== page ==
A total of 606 pairs shoes were set up at Mount Drury today to represent people who have taken their own lives in 2016.
The shoes represent eight children aged 10 to 14, as well as 51 teenagers, 419 adults and 101 older adults over sixty who lost their lives and have been taken around the country, including a stop in Hamilton yesterday.
Bereaved mother, Jane Steven was amongst the crowd in Mount Maunganui today and has been travelling to communities across the country to help raise awareness for suicide.
Jane lost her son two and a half years ago to suicide.
“We've done this set up a few times now but it still breaks my heart,” says Jane.
“It's very visual and confronting to stand here and look at this 606 pairs of shoes – every pair of these shoes representing someone we've lost.”
Jane says she is a strong advocate for an independent mental health inquiry.
“Nobody else understands as much as a bereaved parent the torment and the huge upheaval in our lives that is caused by suicide.”
“What's come through really clearly has been that people want to see change happen, they want to see the stigma and the silence around suicide to change,” she says.
“Families want to be part of the solution, they want to be involved they want to be heard.”
“We want to see a 0 suicide figure, not 606 people lost in the last year.”
606 shoes were lined up at Mt Drury this morning. Photo: Sam Gardner.
Jane says, holding an inquiry will honour those who have been lost and allow the voices of the bereaved to be heard.
“Sadly what we've seen is a lot of denial from our government, of there being a problem that's actually not helpful, it's not going to help make a change that's needed.”
“It's time that those tasked with the thinking and the resourcing of these strategies need to sit down and talk with everyone involved – survivors, families and communities.”
“That's why we are so strong about having an inquiry – an independent inquiry it needs fresh eyes it needs a joined up approach, it needs everyone working together,” she says.
“Until we do that we're not going to see change happen.”
Greens, Internet Party, Labour, Maori Party, New Zealand First and United Future have all responded to a letter from three mums who lost children to suicide, asking for support for six health pledges.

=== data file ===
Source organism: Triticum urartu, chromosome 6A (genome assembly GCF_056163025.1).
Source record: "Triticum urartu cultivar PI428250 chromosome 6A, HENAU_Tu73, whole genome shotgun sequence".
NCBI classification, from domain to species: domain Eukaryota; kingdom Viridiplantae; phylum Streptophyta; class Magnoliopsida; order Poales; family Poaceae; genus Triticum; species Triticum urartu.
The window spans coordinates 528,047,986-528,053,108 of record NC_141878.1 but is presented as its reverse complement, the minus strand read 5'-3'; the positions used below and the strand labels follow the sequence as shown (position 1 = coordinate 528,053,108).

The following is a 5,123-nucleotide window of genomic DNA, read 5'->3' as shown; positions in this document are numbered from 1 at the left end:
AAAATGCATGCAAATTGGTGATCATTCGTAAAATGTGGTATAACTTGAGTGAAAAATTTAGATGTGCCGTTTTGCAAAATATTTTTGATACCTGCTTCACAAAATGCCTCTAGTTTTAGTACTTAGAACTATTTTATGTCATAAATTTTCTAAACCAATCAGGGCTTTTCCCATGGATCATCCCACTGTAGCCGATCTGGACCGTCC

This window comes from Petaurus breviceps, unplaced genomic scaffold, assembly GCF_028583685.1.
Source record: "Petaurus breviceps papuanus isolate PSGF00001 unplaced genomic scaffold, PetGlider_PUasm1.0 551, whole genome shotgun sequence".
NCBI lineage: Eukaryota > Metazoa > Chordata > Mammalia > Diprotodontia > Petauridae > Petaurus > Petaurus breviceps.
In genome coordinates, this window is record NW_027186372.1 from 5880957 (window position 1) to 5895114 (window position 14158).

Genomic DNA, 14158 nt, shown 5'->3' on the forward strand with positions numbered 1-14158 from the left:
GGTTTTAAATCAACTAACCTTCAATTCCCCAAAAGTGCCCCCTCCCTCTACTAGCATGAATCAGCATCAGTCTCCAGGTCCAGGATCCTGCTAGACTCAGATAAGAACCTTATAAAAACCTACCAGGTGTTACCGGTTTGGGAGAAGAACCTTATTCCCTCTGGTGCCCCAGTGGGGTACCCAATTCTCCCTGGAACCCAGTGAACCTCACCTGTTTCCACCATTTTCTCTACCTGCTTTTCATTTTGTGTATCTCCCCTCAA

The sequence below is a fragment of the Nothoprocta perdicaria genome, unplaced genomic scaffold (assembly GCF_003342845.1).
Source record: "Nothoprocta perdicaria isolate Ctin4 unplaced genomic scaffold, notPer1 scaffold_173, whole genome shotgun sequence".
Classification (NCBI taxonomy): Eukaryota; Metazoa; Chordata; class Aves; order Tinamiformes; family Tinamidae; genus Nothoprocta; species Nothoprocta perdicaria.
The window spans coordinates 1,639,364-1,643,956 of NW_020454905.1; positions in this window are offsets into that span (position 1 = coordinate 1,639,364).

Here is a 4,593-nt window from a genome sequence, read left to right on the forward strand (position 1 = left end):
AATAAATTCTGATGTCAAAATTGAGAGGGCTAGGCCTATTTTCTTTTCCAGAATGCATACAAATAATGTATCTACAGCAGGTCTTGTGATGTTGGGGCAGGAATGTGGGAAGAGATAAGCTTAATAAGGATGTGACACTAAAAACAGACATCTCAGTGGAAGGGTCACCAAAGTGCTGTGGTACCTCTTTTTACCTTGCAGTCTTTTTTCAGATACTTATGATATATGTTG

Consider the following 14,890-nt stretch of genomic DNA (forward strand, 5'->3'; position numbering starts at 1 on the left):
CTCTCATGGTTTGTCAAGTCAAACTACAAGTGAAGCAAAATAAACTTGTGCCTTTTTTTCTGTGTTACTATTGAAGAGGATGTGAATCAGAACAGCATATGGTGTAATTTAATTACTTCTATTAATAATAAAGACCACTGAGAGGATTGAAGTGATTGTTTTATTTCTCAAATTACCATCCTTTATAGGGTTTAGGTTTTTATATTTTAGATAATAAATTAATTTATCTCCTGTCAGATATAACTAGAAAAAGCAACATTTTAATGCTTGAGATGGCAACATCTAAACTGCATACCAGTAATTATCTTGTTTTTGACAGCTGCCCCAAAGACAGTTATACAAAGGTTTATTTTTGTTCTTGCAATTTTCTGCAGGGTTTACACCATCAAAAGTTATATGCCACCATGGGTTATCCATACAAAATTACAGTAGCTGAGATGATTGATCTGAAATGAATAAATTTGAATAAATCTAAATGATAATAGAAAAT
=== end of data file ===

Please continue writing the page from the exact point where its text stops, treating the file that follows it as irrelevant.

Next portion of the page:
The National Party and Act Party didn't respond to the mother's request.
The six pledges are:
• Hold a mental health inquiry
• Restore $2.3b in health funding
• Set a suicide reduction target
• Increase primary health, GP funding
• Commit to safe staffing
• Make every home healthy
The six pledges were crowd-sourced by the YesWeCare.nz coalition and have the support of more than 200 bereaved families.
Jane says the event held in Mount Drury today was a good step towards finding a solution.
“We can't bring our whanau members back, but we can try and do something to contribute to stop this happening again and again.”
“The fact that whanau are coming out and sharing their stories – often for the first time is incredibly powerful and I think that gives people strength.”
“It engages people in the conversation, it raises awareness and I hope it starts people thinking yes, things do need to be different, that's our hope in travelling around all these communities.”
“It gives local people the opportunity to be part of something and we want to take those messages to Wellington.”
The petition asks Bill English and David Seymour to join bereaved families with 606 shoes at Parliament on 10 September, International Suicide Prevention Day and a face-to-face meeting with families on 11 September, the first day of advanced voting.
Jane and her husband Dave McPherson have also invited Bill English to speak with them at their son's memorial, a chair which is located near the Waikato River.